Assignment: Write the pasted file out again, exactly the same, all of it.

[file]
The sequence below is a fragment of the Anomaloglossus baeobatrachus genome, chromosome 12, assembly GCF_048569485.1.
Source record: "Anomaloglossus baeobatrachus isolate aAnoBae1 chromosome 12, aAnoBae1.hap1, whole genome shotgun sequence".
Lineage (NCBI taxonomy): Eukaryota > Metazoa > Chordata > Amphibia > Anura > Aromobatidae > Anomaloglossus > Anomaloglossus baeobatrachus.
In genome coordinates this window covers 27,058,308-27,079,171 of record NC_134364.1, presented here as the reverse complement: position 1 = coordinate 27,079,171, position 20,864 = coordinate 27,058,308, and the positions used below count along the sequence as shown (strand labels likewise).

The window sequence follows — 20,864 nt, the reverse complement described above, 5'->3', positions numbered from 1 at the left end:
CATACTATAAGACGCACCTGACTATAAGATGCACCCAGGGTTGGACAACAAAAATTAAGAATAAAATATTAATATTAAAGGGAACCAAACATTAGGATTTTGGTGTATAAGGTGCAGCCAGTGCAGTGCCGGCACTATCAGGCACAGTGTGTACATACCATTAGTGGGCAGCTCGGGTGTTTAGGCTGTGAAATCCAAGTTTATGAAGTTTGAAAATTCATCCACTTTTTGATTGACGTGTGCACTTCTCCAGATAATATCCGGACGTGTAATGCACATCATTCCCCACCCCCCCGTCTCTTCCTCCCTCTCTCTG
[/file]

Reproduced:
The sequence below is a fragment of the Anomaloglossus baeobatrachus genome, chromosome 12, assembly GCF_048569485.1.
Source record: "Anomaloglossus baeobatrachus isolate aAnoBae1 chromosome 12, aAnoBae1.hap1, whole genome shotgun sequence".
Lineage (NCBI taxonomy): Eukaryota > Metazoa > Chordata > Amphibia > Anura > Aromobatidae > Anomaloglossus > Anomaloglossus baeobatrachus.
In genome coordinates this window covers 27,058,308-27,079,171 of record NC_134364.1, presented here as the reverse complement: position 1 = coordinate 27,079,171, position 20,864 = coordinate 27,058,308, and the positions used below count along the sequence as shown (strand labels likewise).

The window sequence follows — 20,864 nt, the reverse complement described above, 5'->3', positions numbered from 1 at the left end:
CATACTATAAGACGCACCTGACTATAAGATGCACCCAGGGTTGGACAACAAAAATTAAGAATAAAATATTAATATTAAAGGGAACCAAACATTAGGATTTTGGTGTATAAGGTGCAGCCAGTGCAGTGCCGGCACTATCAGGCACAGTGTGTACATACCATTAGTGGGCAGCTCGGGTGTTTAGGCTGTGAAATCCAAGTTTATGAAGTTTGAAAATTCATCCACTTTTTGATTGACGTGTGCACTTCTCCAGATAATATCCGGACGTGTAATGCACATCATTCCCCACCCCCCCGTCTCTTCCTCCCTCTCTCTG